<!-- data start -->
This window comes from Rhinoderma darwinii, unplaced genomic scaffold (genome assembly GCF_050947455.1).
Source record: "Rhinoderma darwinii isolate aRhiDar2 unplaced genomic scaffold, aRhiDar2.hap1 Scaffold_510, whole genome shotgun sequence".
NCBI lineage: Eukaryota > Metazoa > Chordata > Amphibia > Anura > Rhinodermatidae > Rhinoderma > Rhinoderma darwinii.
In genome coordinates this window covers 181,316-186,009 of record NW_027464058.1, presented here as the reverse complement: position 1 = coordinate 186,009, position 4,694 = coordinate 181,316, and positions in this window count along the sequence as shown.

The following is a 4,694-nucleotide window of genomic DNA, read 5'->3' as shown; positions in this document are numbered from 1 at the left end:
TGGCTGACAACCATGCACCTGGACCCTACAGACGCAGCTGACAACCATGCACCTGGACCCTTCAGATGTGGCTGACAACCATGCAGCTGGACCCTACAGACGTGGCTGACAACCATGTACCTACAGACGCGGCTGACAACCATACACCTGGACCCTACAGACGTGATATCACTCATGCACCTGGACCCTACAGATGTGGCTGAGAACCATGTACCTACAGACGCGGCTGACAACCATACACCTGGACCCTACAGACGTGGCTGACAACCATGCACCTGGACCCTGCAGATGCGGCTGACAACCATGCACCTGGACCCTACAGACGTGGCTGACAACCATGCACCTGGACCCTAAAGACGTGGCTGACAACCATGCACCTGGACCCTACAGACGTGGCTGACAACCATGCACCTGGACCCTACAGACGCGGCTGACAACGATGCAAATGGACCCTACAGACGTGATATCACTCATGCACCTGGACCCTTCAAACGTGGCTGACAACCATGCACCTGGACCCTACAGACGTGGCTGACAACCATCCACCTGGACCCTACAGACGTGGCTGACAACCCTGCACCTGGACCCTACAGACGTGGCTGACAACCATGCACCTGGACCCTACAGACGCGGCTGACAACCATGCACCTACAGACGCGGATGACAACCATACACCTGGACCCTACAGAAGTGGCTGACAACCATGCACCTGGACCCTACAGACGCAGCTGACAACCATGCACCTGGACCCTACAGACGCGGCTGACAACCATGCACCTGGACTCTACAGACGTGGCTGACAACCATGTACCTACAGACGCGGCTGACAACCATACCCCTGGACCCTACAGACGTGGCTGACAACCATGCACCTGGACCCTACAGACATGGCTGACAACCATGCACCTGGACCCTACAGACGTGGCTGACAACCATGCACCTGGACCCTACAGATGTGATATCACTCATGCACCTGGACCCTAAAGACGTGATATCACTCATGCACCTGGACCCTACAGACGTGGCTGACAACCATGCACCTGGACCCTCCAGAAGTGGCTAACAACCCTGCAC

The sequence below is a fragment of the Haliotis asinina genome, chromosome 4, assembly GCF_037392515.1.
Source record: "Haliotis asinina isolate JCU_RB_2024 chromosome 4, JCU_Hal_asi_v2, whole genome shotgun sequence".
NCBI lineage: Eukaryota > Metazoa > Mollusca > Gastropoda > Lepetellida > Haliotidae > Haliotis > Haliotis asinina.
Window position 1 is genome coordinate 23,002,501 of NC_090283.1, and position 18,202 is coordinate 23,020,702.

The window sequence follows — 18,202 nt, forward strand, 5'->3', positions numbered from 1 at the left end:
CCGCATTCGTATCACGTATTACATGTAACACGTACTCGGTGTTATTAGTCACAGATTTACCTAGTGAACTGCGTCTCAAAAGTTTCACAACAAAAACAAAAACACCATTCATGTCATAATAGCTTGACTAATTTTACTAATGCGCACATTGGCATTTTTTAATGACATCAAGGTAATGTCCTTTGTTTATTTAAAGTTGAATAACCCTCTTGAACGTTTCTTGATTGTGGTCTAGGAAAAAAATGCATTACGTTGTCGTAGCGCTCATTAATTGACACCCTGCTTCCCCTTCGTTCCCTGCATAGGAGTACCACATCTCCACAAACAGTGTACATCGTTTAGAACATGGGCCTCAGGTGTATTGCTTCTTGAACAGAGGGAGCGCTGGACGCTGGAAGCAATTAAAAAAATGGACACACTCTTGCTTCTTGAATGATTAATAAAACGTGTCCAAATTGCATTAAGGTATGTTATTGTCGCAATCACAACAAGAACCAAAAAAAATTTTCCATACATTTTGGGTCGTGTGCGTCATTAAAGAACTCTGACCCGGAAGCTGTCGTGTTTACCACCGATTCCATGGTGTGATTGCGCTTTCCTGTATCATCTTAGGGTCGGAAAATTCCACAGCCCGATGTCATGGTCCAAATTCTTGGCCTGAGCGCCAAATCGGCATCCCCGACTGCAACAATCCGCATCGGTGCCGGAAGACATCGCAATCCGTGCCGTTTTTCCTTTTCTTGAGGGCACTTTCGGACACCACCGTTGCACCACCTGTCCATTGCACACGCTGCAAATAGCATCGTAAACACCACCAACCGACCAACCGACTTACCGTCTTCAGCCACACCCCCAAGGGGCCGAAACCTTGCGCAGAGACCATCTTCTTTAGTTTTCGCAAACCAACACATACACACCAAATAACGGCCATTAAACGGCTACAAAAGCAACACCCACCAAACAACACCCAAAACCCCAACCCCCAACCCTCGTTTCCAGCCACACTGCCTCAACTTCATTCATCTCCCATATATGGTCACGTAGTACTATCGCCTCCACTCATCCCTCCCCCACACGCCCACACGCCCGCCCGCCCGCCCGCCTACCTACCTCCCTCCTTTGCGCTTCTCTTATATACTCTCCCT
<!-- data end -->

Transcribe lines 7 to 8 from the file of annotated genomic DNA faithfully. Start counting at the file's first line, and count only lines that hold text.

The sequence below is a fragment of the Haliotis asinina genome, chromosome 4, assembly GCF_037392515.1.
Source record: "Haliotis asinina isolate JCU_RB_2024 chromosome 4, JCU_Hal_asi_v2, whole genome shotgun sequence".